Some Are More Equal Than Others: Suzuki To Get Extra MotoGP Engines
Jorge Lorenzo's huge engine blow-up during qualifying at the Sachsenring showed the extent to which manufacturers are finding the limits with engine life, but Yamaha's problems are nothing compared to Suzuki's. The Rizla Suzuki riders are heading rapidly towards the end of their allocation of six engines to last the season, with Alvaro Bautista already having taken his 5th engine so far, while Loris Capirossi is nearing that moment very quickly. After just 8 of the 18 races, it is clear that there is no way that Suzuki is going to make it through to the end of the season without taking a penalty.
According to Motorcycle News' Matt Birt, the pressure on Suzuki is about to be eased. MCN is reporting that the manufacturers have agreed to give Suzuki an extra three engines per rider, to ensure they make it to the end of the year without incurring a penalty. To take such a penalty once - starting from pit lane 10 seconds after the rest of the field have started - might have been overlooked, but Suzuki was on schedule to have one of their riders starting from pit lane almost every race from Indianapolis onwards. With an allocation of nine engines instead of six, MotoGP's smallest and least well-funded factory has a chance to make it to Valencia without being forced to use engines outside of the imposed limits.
That Suzuki should be allowed to disregard the engine is remarkable to say the least. According to MCN, the move came as part of an unwritten understanding among the manufacturers agreed at the start of the season that Suzuki would be given special dispensation to run more motors if they got into trouble during the season. But the special allowance for Suzuki raises a number of troubling questions about the rule and about the series.
The special dispensation for Suzuki is clearly an attempt to keep Suzuki on board in MotoGP. At Barcelona, Suzuki team boss Paul Denning had talked about the need to do extra testing, but extra testing would also have incurred a penalty. Suzuki's presence in MotoGP has long been tenuous, the Hamamatsu firm investing just enough to participate, but never enough to be truly competitive in the four-stroke era. If Suzuki had not been allowed extra engines, it is conceivable that the company would have given consideration to pulling out of MotoGP altogether.
Should they decide to do so, such a move is likely to come at the end of 2011, after the agreement between the MSMA and Dorna runs out. They could conceivably decide to pull out at the end of this season, but after Kawasaki withdrew from MotoGP at the end of 2008, Dorna CEO Carmelo Ezpeleta flew to Japan and had a number of meetings with the boards of the Japanese manufacturers, in which he set out in detail just what the agreement between the MSMA and Dorna meant, and what consequences breaking the agreement might have. Suzuki would be little better off if they did withdraw, and consequently are likely to stay through 2011.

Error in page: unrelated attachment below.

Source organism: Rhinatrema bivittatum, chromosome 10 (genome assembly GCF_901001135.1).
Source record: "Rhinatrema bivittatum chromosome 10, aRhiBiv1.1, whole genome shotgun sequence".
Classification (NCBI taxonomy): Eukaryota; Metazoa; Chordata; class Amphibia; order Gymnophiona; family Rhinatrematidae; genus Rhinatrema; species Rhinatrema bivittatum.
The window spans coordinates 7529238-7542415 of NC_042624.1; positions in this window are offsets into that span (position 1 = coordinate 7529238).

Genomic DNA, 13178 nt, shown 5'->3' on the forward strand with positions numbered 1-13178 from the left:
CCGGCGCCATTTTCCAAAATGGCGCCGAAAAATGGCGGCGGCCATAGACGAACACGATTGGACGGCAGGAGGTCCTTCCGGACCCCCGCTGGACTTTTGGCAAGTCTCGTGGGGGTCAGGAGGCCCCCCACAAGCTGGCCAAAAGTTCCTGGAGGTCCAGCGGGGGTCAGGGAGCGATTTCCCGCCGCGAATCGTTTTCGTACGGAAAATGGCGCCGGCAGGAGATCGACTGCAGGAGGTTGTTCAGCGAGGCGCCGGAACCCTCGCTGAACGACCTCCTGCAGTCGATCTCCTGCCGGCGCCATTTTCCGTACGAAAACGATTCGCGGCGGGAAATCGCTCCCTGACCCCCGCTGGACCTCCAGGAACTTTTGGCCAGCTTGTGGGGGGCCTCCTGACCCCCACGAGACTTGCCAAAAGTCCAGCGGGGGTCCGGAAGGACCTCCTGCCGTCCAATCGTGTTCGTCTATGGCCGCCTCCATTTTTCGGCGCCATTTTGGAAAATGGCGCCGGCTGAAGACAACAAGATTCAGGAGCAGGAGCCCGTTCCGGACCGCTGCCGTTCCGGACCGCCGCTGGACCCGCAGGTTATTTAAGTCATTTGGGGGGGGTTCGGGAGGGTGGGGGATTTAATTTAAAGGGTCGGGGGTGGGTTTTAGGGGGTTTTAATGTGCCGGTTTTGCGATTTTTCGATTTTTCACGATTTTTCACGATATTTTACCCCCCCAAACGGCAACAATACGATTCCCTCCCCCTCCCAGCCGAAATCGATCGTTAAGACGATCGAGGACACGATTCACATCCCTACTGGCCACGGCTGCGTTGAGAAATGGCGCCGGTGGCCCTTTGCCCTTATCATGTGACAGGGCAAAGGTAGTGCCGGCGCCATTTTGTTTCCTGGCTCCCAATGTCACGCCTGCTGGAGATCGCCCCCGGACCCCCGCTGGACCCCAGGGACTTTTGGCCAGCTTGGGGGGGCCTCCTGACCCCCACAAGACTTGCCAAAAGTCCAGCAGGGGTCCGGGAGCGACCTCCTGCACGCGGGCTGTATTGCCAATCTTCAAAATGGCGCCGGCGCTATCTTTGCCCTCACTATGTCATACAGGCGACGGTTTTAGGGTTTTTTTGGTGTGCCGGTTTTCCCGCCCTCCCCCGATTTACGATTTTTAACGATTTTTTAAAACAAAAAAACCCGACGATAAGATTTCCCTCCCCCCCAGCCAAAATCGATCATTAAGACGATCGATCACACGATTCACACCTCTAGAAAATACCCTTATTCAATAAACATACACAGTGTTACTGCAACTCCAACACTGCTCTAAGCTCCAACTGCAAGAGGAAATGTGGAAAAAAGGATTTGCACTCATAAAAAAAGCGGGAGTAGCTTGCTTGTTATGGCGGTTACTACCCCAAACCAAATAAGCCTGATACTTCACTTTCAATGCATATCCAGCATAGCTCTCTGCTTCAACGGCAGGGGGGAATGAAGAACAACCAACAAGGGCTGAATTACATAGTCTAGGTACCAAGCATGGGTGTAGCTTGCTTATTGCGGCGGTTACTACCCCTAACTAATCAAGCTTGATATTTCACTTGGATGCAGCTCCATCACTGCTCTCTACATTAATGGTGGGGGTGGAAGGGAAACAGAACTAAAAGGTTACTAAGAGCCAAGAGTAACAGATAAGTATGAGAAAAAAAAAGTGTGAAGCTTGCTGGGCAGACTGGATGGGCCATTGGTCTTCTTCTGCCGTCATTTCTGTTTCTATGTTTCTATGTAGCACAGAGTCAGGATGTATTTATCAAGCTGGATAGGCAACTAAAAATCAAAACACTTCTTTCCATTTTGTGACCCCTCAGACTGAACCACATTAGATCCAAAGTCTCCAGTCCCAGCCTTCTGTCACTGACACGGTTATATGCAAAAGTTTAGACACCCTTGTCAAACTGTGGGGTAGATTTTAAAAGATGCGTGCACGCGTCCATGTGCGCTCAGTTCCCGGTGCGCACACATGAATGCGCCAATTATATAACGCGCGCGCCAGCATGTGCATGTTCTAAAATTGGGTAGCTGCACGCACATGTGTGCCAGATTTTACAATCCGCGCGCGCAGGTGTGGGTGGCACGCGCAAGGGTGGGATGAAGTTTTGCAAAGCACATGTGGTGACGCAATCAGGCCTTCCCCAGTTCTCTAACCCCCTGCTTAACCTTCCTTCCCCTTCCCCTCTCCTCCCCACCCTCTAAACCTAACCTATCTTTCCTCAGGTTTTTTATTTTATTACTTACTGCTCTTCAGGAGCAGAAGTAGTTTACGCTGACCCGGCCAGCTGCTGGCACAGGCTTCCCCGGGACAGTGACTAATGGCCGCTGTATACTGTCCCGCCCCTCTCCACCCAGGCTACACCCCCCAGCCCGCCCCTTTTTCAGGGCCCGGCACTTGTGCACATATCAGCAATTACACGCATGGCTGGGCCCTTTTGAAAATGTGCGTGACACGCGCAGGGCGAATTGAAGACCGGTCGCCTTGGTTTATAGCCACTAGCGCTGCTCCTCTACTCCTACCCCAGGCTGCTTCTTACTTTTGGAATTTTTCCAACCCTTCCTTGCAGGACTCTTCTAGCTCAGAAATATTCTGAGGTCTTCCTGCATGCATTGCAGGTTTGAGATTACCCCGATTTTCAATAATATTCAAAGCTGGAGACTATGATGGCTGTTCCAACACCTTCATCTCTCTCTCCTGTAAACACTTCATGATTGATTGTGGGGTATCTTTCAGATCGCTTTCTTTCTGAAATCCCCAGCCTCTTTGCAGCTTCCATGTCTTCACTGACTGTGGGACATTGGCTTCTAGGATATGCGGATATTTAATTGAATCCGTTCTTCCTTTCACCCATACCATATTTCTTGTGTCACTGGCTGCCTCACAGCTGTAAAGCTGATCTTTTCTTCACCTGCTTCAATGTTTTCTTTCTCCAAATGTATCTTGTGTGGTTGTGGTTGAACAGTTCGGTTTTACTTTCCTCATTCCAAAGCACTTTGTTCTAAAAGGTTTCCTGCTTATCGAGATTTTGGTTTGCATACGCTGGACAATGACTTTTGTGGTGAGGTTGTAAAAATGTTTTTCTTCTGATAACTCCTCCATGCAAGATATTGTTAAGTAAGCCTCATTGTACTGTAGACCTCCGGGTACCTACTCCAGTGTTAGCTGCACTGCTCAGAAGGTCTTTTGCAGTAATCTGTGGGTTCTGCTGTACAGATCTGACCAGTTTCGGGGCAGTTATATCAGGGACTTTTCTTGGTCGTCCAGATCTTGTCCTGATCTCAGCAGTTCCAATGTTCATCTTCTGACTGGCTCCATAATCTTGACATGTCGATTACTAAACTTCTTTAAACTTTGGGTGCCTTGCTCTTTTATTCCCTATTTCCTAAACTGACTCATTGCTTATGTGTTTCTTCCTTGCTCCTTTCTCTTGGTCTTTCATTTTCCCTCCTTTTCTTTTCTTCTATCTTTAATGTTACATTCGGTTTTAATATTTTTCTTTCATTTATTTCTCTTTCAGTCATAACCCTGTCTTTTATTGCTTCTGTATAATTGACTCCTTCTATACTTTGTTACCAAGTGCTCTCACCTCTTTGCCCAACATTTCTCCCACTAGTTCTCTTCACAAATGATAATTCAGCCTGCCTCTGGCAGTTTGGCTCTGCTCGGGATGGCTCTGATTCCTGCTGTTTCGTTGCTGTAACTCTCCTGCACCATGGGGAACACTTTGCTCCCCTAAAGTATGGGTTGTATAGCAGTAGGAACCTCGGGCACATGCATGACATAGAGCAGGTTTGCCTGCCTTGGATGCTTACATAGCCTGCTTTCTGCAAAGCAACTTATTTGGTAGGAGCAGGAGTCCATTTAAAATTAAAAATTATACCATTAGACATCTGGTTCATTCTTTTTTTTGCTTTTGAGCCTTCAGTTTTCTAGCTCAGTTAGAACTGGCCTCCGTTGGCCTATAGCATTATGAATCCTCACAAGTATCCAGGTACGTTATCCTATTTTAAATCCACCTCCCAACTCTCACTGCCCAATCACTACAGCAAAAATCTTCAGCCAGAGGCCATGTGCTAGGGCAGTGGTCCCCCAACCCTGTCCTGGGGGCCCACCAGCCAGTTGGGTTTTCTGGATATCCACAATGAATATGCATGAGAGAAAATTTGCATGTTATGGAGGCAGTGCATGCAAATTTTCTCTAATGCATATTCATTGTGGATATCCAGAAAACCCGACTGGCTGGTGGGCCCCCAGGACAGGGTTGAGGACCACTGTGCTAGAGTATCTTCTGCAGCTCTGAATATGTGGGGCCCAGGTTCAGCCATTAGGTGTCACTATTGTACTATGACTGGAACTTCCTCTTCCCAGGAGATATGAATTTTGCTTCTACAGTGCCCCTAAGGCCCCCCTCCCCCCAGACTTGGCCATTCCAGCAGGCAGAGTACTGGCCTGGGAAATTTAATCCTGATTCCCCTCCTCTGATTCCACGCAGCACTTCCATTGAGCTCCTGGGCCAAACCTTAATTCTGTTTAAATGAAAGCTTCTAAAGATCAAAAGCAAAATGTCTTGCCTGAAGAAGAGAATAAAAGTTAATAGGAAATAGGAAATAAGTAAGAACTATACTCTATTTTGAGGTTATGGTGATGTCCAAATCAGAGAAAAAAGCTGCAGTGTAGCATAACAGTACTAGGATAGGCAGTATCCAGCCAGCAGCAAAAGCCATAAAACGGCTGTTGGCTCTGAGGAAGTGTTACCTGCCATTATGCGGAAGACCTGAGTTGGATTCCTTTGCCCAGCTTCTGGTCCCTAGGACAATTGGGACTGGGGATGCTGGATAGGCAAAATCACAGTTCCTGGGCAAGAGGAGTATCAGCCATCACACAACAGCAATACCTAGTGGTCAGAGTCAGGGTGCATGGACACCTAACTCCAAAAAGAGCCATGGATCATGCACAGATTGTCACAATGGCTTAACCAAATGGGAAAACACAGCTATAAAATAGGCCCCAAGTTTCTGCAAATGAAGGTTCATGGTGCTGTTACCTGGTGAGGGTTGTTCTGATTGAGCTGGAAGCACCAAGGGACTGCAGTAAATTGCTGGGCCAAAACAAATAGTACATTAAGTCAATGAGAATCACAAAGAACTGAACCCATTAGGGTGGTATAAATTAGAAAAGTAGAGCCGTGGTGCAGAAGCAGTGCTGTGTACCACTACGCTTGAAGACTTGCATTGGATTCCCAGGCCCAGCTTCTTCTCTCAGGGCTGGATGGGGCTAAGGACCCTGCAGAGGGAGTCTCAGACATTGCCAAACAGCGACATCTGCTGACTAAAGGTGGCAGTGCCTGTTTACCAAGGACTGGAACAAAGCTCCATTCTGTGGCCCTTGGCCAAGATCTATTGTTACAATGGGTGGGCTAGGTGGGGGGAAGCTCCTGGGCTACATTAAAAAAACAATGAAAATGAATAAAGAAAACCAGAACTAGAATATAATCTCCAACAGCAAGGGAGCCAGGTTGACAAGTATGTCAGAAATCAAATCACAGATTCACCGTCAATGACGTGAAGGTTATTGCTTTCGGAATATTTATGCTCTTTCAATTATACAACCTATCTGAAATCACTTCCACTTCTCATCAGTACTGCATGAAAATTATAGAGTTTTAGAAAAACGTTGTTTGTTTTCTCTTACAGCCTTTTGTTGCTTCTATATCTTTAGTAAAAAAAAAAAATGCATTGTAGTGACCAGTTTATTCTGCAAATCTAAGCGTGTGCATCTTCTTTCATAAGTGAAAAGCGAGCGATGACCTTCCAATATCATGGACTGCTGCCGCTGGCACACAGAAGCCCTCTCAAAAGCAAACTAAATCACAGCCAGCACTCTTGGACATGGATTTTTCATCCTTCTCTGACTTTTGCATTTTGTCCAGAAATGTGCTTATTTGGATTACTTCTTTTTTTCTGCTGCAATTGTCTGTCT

But the decision to allow Suzuki more engines is unlikely to go down well with the rest of the paddock. Suzuki have faced sustained criticisms from other manufacturers, team managers and riders for only fielding two bikes throughout the four-stroke era, while other manufacturers are running four or more. Suzuki's current predicament is at least in part due to their decision to run just two bikes, as the complaints from the team about the lack of testing can testify. If Suzuki had been running four bikes instead of two for the last couple of years, the amount of data the engineers have to work with would have been much greater, making it easier to find solutions to the GSV-R's reliability problems.
Riders for the satellite teams are likely to be the worst affected though. Monster Tech 3 Yamaha rider Colin Edwards has been particularly vocal about the consequences the engine rule is having for the satellite Yamaha, and the knowledge that Bautista and Capirossi are getting extra engines is unlikely to improve his mood. The engine rules are already unpopular among the riders, and the arbitrary application of the rules is likely only to increase their dissatisfaction. It is already extremely difficult to explain the current set of rules to a casual fan, but if Suzuki get extra engines, it will become nigh on impossible.